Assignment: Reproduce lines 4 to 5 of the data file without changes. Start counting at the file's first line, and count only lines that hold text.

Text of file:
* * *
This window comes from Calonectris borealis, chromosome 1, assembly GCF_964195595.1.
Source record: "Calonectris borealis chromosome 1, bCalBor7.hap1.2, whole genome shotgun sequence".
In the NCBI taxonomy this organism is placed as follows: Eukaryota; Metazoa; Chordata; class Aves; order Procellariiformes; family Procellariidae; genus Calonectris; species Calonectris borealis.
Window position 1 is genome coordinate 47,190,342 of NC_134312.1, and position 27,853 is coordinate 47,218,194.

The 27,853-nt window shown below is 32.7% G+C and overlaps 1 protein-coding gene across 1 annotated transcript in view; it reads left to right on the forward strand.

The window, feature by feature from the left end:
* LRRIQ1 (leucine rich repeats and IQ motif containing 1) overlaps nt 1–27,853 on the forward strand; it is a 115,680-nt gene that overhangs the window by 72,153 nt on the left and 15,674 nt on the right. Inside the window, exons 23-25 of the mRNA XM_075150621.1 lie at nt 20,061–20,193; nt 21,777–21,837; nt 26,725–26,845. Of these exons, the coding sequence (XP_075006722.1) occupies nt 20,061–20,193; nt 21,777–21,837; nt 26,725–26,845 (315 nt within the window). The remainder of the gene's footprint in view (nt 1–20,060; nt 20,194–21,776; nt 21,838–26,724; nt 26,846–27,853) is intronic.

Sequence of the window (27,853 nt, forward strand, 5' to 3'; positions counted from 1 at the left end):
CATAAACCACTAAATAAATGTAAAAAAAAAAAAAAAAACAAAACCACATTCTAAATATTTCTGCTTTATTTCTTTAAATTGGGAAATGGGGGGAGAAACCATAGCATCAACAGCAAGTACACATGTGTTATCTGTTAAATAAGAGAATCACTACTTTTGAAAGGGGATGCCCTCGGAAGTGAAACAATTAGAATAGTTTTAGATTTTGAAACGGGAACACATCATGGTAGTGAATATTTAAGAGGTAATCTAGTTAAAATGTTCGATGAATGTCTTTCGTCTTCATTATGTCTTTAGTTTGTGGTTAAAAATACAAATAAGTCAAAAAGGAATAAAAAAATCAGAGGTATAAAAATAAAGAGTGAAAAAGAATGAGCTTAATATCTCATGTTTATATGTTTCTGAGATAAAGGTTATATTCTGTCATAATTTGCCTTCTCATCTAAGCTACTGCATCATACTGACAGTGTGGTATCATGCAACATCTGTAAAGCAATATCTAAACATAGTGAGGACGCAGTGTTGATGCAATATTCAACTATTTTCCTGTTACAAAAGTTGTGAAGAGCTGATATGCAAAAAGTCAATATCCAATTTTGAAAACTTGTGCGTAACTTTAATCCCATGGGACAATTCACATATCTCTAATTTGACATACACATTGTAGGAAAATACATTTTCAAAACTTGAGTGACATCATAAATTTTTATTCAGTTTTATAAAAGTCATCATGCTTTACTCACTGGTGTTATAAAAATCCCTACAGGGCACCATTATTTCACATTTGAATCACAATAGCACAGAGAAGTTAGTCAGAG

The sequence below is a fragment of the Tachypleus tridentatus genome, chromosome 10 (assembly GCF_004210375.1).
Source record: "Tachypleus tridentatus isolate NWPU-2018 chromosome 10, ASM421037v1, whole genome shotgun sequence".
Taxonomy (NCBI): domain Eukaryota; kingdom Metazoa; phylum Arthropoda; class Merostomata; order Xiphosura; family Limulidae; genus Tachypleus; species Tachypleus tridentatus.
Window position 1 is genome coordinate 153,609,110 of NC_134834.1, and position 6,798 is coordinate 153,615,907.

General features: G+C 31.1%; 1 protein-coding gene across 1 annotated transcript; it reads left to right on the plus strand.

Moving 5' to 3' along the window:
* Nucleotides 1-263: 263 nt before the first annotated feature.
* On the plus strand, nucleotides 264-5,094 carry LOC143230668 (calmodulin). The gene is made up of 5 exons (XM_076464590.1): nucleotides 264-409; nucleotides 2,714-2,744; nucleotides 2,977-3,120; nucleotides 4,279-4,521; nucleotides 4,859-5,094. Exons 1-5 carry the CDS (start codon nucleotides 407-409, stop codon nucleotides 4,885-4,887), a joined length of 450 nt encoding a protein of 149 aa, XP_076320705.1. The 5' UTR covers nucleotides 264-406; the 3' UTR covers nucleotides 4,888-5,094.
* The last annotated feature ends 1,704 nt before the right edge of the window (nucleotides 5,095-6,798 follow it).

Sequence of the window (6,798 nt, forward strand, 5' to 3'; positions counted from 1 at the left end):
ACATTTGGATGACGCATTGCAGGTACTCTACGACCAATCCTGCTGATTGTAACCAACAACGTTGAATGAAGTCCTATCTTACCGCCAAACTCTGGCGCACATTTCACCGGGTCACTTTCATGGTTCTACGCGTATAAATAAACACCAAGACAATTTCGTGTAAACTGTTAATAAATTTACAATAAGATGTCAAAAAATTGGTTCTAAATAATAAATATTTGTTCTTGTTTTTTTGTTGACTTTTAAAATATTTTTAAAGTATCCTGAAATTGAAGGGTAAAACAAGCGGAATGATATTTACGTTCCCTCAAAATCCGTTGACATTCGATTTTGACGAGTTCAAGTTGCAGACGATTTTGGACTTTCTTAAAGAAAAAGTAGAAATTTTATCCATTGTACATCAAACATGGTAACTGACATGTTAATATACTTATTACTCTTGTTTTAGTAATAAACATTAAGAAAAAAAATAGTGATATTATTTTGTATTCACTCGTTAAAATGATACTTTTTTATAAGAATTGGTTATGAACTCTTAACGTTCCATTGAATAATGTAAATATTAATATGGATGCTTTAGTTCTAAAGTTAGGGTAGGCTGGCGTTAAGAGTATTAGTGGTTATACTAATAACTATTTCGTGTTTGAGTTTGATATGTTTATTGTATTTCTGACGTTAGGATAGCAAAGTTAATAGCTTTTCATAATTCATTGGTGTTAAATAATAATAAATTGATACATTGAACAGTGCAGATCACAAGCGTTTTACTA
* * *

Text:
Window position 1 is genome coordinate 47,190,342 of NC_134312.1, and position 27,853 is coordinate 47,218,194.

The 27,853-nt window shown below is 32.7% G+C and overlaps 1 protein-coding gene across 1 annotated transcript in view; it reads left to right on the forward strand.